‘no archive without outside’
Two archives have recently been launched: to honour 100 years since the fire, the Forward has put online links to translations of their original coverage of the Triangle Shirtwaist Factory Fire (via Lilith), and, in memory of 50 years since the trial, Yad Vashem has put on youtube over 200 hundred hours of testimony from the Eichmann Trial.
I spent a little while over the last few days trying to figure out what to share with you here: which parts of these archives do I draw out as particularly… what? what point did i seek to make? to share the saddest (as though we can, or should, rank grief amongst victims), the most poetic (as though burning in fires, or being genocided, is worse when experienced by someone who has a nice turn of phrase), the one that moves me the most (as though their ability to move me is the point). For as Derrida notes, in Archive Fever (if I am reading him correctly), the archive is a form of law: an institution of memory and forgetting. The guardians of the archive (the archons) “have the power to interpret the archive”; they place the archives in a dwelling, and from there we learn. The archive is both destruction, and a limit of destruction. It contains the death drive (hence le mal d’archive, or archive fever), and threatens every desire. Yet it also contains the desire to see, to read. Archives, for Derrida, are both ‘the commencement and the commandment’.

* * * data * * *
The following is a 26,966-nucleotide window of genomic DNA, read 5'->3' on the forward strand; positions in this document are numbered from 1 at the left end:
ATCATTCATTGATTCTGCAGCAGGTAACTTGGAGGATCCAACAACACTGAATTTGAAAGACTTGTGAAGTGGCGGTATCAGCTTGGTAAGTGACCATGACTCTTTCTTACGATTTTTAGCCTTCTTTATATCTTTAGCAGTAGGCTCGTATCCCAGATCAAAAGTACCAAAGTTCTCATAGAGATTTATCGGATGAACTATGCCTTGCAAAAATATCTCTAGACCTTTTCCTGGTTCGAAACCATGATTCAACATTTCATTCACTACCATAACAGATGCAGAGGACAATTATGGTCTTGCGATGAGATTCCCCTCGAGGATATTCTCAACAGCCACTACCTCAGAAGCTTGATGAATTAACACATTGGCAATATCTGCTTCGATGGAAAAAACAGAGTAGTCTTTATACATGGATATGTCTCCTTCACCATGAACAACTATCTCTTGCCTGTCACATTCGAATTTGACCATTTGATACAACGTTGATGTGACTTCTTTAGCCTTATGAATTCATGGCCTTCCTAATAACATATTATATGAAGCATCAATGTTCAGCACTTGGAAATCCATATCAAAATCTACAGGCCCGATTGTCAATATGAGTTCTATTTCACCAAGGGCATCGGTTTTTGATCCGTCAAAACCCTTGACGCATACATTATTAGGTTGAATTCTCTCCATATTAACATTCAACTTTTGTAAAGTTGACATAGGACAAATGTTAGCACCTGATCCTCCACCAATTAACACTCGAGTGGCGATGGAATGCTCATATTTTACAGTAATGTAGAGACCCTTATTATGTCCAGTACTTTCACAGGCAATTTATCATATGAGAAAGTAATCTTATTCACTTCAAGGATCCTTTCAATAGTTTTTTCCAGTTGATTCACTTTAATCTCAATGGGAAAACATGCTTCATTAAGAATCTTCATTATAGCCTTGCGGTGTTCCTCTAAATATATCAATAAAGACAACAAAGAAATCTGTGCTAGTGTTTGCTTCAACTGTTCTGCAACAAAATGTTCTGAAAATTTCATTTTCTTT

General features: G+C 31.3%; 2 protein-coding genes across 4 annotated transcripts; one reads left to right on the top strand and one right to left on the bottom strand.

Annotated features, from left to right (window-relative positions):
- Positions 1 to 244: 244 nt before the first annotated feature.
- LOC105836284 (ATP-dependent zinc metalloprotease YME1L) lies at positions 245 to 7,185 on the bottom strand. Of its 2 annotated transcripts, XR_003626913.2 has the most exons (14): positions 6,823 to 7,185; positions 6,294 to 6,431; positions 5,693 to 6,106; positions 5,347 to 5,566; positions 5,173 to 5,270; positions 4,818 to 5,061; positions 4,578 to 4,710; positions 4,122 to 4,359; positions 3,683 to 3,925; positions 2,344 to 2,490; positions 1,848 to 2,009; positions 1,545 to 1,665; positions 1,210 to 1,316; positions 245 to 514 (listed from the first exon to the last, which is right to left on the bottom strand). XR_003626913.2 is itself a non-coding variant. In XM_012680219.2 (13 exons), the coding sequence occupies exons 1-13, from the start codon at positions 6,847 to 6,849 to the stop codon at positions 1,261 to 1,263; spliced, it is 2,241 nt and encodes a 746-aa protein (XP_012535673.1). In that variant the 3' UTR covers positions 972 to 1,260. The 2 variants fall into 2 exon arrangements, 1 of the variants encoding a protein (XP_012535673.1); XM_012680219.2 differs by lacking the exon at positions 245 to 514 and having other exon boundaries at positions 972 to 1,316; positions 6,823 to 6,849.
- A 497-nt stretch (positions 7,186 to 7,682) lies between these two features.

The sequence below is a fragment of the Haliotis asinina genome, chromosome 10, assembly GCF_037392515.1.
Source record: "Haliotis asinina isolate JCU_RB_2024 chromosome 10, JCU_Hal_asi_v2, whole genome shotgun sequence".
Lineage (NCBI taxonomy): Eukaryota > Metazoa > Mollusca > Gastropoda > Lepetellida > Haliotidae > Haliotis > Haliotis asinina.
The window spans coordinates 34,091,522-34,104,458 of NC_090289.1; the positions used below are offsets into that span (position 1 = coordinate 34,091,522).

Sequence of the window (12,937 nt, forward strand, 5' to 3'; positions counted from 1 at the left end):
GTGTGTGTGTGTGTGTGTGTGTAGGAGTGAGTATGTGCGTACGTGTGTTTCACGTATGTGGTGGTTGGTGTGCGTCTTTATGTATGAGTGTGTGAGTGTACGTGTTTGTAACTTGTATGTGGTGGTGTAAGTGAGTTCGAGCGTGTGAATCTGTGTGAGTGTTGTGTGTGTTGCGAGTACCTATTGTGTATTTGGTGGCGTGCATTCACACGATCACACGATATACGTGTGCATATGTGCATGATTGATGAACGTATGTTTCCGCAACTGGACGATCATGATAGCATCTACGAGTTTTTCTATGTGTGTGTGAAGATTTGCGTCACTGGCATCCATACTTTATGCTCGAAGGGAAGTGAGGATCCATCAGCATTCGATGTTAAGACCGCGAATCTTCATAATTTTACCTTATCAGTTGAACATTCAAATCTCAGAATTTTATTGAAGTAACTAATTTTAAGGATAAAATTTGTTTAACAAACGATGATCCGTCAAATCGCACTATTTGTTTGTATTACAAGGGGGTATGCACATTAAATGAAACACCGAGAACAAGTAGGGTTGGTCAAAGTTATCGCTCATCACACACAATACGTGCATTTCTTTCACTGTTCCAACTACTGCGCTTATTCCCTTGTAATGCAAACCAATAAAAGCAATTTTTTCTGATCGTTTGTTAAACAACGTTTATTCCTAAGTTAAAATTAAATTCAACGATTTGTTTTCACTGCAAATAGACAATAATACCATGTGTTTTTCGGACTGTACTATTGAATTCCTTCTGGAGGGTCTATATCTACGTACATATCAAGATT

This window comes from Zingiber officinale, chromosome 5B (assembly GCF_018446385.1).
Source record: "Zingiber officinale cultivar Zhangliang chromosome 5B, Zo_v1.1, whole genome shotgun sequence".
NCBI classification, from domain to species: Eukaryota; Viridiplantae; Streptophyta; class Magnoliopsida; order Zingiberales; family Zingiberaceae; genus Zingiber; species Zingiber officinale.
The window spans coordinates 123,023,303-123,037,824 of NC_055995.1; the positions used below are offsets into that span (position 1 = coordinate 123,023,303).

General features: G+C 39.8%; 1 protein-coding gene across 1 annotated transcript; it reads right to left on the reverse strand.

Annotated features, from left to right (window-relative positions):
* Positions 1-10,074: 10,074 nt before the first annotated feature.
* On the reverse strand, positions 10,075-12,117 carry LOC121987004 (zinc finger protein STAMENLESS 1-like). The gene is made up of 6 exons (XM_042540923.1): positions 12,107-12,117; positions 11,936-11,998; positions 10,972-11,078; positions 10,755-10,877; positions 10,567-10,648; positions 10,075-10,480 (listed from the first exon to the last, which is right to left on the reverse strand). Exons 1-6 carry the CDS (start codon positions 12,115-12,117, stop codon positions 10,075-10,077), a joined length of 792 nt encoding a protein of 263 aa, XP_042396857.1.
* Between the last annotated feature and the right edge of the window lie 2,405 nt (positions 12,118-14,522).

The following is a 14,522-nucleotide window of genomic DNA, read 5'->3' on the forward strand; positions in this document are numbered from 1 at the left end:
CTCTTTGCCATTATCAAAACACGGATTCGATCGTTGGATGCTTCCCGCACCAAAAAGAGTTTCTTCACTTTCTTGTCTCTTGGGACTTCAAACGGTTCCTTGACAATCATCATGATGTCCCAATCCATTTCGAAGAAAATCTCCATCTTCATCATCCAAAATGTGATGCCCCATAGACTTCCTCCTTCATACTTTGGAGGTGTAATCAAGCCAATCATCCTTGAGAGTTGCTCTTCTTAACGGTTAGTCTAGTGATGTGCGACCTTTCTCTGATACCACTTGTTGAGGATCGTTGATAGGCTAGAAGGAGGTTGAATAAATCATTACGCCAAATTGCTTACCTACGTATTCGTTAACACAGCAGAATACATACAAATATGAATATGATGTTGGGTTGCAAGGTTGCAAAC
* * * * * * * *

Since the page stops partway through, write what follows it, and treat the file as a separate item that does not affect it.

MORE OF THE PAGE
So then, I’m not sure how to read or to watch these archives with respect. What precisely they commence, or command me to do. And what I should do when it is begun and propelled. With the acknowledgement of the layers of law that bring to me what I will see – we see through the institutions of the newspaper and the courts after all. But also with the knowledge that I can do no more than dip into these archives. Maybe that’s what we’re meant to do. Who knows.
But then, the point of these archives is the testimony. It’s not my analysis. or is it? what is testimony without analysis. none of us ever just ‘speak’. So here’s an excerpt from one report, from March 28, 1911, of the story of one victim, Yetta Rosenboym. (Go here to read more.)
22 year old Yetta Rosenboym lived with her brother Sam at 308 East Houston Street. She began working at the ‘Triangle’ Co. last Friday and was burned to cinder. Her brother was able to identify her yesterday at the morgue by a scar the ill-fated young woman had on her left leg. That foot managed to remain whole, as it lay in water. The scar remained on her foot since an operation she had there when she was 8 years old.
After examining the foot, which was all that remained of the beautiful Yetta, the coroner determined it was her, and produced the permit for her brother to bury her. The young woman was in this country for three years. She comes from Rovno, in the Volyn region.
And here is one video of Eichmann’s Trial. (Go here to watch more)